roller shaft 9 is pushed to the rear edge of the table B. The shaft 9! is then drawn to the front edge of the table to its former position and a binder placed on the apron 0 directly over the mold E, after which the foot treadle will be released and the hinged section and chute allowed to return to their lower position. The effect of elevating the section M is to permit the door to close, and to move the cut-off plate to from over the charge-box p, and of the first movement of the roller-shaft g to the rear edge of the table B is to cause (through the arm q, rack r, and pinion t) the feed-shafts m a to feed the loose tobacco into the charge-box p. The effect of the first return-movement of the roller-shaft g is to impart an additional rotary movement to the feed shafts m n, and of the first descent of the section M and chute N is to permit the cut-off plate a to close over the chargebox, to open the door 20. and to depress the slack of the aproninto themoldE,formingapocket therein, into which the tobacco formerly in the chargebox will be directed by the chute N. After the charge of tobacco has thus reached the pocket in the apron the hinged section and chute will be again elevated by pressure applied to the foot-treadle, (closing the door w and opening the plate 14,) and the roller-shaft g is again moved to the rear edge of the table B. During this movement of the shaft 9 the tobacco in the pocket of the apron will be rolled with the binder into a bunch and be moved over the rear edge of the table B, the shafts m n in the meantime feeding another charge of tobacco into the box 1). The shaft 9 will thereupon be immediately returned to the front edge of the table B, another binder placed on the apron over the mold E, and the section and chute permitted to return to their lower position, when another charge of to bacco will slide down the chute into the pocket formed in the apron, and the hinged section is then again elevated and the shalt gpushed to rear edge of the table B, causing another bunch to be rolled.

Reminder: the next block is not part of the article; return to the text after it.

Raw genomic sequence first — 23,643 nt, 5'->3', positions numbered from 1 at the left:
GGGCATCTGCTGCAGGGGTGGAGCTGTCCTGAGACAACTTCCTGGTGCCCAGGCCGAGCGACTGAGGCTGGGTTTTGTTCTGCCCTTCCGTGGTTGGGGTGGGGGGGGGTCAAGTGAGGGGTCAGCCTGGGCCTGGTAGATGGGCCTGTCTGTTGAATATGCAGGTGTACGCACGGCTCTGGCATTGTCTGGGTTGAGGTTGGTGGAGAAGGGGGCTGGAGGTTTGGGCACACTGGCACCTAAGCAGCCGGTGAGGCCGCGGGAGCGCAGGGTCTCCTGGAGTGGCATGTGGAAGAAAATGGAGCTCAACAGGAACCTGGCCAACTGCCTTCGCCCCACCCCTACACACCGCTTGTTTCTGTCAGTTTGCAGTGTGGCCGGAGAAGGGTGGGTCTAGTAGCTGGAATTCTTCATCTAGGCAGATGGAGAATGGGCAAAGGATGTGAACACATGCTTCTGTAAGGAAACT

The operation above described may be re peated as often as desired, each movement of the roller-
shaft 9 toward the rear causing fillertobacco to be fed into the charge-box and a bunch to be rolled, and each down ward movement of the hinged section and chute causing the door to to close, the valveplate to to open, and a pocket to be formed in the apron adapted to receive a charge of tobacco.
Upon the table A, at the left-hand side of Fig. l, I illustrate a mold supporting device similar to that shown in Fig. 2 of my aforesaid patent, dated September 6, 1887; but said device is not sought to be claimed herein.
\Vhat I claim as my invention, and desire to secure by Letters Patent, is
1. The stationary rolling-table having the mold or recess E therein, the apron resting on said table and extending across said mold, and the reciprocating roller, combined with the elevated hopper for holding the filler-tobacco, and a tilting chute, N, for directing each charge of the filler-tobacco from the elevated hopper to the said apron, the lower end of said chute having side extensions, Y, adapted to depress the said apron into the said mold to form the pocket for the charge of tobacco, substantially as and for the purposes set forth.